Heesco – From Outpost Project to painting at the Cullen hotel, Oxford Art Factory and across Australia, this Mongolian artist has been making waves throughout the Australian art world in recent years. With his upcoming solo show at one of Melbournes premier urban art galleries, RTIST, in August, Heesco will be displaying several drawings and other pieces both new, and from his archives. Paperápe will be a unique opportunity to get a taste of his work prior to what is sure to be a landmark exhibition for the artist. Check out Heescos website at http://www.heesco.net (Instagram @heesco)
Mysterious Al – Known throughout the world for his iconic characters and playful street art, the international man of Mystery, Al has been painting with the WSW crew since arriving in Melbourne for an extended visit. Paperápe will be Mysterious Als first show here in Melbourne and is a unique chance to get hold of his work prior to his solo show later in the year. Check out Mysterious Als website at http://www.mysteriousal.com (Instagram @mysteriousal
Conrad Bizjak (Rad) – a well known name upon the walls of Melbourne, Rad is also a renouned figure in Melbournes growing live art circle, having competed in War of the Walls and this years Secret Walls. His work within a gallery setting, however, has been much anticipated, and this show will be the first chance for his many fans to get a glimpse of this amazing artists work on paper. Check out Rads website at http://www.conradbizjak.org
Jack Douglas (JD) – with his off kilter cartoon influenced work now taking a new direction with recent forays into tattoo art, Jack Douglas is another artist from the Just Another stable who has been painting up a storm in recent times. As an upcoming Secret walls competitor and avid painter of walls, Jacks work is highly regarded by lovers of his low brow, quirky creations. Check out Jacks website at http:/jdouglasart.blogspot.com (Instagram @jacklesdouglas)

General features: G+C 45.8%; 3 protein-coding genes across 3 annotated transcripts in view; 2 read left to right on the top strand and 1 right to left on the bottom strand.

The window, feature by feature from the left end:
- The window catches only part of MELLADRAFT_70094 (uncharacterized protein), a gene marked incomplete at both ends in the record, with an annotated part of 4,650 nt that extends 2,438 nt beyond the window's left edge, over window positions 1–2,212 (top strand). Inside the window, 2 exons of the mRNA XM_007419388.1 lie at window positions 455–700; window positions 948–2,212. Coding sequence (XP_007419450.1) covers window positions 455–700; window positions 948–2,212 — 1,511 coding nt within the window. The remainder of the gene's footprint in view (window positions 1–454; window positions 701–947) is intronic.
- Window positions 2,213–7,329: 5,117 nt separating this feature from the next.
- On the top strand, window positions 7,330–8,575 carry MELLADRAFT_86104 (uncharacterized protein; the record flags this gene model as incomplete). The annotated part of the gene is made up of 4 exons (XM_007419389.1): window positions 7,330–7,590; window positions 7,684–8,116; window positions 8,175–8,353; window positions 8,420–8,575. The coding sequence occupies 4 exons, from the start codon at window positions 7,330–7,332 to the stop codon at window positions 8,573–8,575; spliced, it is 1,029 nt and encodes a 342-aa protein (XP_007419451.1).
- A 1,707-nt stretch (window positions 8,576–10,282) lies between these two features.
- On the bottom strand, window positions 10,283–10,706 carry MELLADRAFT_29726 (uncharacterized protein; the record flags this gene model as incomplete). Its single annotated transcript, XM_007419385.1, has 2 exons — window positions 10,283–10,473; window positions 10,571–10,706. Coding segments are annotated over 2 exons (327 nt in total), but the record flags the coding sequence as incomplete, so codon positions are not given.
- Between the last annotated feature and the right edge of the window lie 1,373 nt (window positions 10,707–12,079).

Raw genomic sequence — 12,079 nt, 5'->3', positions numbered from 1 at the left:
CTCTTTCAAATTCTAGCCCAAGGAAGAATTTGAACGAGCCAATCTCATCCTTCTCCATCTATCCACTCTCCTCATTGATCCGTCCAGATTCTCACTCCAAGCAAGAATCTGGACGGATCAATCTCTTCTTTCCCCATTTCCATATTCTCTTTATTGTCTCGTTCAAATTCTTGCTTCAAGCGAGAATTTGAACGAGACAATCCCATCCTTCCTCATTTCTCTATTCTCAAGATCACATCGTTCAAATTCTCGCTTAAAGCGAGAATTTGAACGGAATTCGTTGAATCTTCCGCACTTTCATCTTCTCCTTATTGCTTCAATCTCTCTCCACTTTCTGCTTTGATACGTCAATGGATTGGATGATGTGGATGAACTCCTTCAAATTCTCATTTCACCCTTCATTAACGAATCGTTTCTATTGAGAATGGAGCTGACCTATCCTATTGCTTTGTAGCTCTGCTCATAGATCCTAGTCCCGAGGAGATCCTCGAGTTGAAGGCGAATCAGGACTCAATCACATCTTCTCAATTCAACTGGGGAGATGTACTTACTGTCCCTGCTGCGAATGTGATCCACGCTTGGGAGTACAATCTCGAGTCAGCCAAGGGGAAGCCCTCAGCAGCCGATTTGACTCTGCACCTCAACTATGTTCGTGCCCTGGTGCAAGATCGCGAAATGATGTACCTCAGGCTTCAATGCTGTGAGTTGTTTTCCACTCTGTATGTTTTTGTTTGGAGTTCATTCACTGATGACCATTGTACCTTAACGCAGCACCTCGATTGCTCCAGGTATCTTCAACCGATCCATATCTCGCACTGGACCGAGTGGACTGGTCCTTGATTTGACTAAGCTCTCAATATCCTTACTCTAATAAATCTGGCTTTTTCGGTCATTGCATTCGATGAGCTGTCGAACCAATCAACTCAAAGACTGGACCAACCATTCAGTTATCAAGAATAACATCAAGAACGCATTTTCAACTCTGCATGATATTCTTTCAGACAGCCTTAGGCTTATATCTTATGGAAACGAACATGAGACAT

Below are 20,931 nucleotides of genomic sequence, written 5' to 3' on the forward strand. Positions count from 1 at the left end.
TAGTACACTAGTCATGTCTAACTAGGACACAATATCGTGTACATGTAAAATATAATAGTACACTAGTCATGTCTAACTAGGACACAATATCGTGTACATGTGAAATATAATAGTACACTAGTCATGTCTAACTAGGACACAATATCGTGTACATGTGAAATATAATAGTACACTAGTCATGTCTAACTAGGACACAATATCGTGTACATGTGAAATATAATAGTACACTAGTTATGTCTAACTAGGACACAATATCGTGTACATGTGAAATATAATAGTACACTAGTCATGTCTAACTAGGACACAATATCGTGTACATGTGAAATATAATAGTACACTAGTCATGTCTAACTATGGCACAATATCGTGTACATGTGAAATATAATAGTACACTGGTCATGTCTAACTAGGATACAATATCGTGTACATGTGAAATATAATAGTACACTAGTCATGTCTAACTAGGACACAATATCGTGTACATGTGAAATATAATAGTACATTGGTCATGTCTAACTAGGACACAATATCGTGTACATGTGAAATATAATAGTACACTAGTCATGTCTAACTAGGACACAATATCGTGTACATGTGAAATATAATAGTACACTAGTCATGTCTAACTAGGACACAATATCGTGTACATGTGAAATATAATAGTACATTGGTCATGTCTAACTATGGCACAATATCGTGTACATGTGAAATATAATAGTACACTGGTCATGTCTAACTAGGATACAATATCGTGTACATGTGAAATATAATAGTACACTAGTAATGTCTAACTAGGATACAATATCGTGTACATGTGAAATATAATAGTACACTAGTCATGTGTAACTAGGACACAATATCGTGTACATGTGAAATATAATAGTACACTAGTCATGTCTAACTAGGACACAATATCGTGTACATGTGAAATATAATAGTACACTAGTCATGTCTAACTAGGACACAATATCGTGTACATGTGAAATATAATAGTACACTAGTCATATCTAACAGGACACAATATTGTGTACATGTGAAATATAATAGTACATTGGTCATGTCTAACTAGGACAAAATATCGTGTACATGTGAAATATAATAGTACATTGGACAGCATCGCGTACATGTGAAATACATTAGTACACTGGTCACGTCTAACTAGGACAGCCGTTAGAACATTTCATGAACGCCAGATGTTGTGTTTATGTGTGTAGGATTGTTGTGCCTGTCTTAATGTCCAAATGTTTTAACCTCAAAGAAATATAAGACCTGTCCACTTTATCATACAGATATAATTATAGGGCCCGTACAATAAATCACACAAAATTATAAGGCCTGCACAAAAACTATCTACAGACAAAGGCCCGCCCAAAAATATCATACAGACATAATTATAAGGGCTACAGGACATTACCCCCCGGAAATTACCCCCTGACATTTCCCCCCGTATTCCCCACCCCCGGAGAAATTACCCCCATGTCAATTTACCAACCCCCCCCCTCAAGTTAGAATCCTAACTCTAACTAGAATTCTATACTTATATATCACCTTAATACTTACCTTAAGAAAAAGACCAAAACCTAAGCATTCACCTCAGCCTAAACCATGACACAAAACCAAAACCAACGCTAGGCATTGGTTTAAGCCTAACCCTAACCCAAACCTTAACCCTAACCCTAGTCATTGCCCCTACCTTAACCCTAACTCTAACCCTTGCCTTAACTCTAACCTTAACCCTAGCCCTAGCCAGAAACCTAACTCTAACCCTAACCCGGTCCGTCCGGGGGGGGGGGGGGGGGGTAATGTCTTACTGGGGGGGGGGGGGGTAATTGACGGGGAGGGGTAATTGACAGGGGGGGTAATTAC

Hancock – hailing from Perth, Hancock only recently moved to Melbourne, but since his arrival he has quickly catapulted into the eyes of an aerosol and illustrative loving public. His recent win in Secret Walls marks Hancock a semi-final contender, and with forthcoming artwork commissions and collaborations with Boywolf, Invurt and many more, Hancocks work is brilliantly executed and curiously macabre. Check out Hancocks website at http://hancockart.tumblr.com (Instagram @hancock_art)
Pierre Lloga (P-Yeah) – illustrator, comic book artist and painter-of-hot-chicks extraordinaire, P-Yeah is renowned for his illustrative skill with brush and ink, as well as his vibrant aerosol work. As a part of the Just Another crew, Pierre is as much at home in a gallery setting as he is on the streets. Check out P-Yeahs website at http://pierredrawsstuff.wordpress.com/
Facter (Fletcher Andersen) – Facter is an artist and writer/editor for the Australian underground art webzine, Invurt.com. His love of technology and its impact on our world is manifest in the unique linework within the creatures he creates. Delving into his most recent sketchbooks, Facter will unleash a new cohort of fantastical creatures at Paperápe. Check out Facters website at http://www.irikanji.com (Instagram @facter)
We’re really excited about this one, and its a bit of a party for us here as well, so come down to the show, say hi, drink some beer and have a look at some of our art!
We also just released a video in the leadup to the show:
Check out some preview images, and download the press pack below …
Who: Heesco, Jack Douglas (JD) Pierre Lloga (P-Yeah), Facter (Fletcher Andersen), Mysterious Al, Chris Hancock and Conrad Bizjak (Rad) What: Paperápe group show Where:Egg Gallery, 66a Johnston St, Collingwood, VIC When: Show opens Friday 20th July from 6pm til 9pm and continues until July 29th
Finale? Damn! Pop M’art is so cool, and it’s gained a lot of attention and fans over the past few months. It’s a great concept, and we’re sad to see that this will be the last one – but what a finale it’s going to be!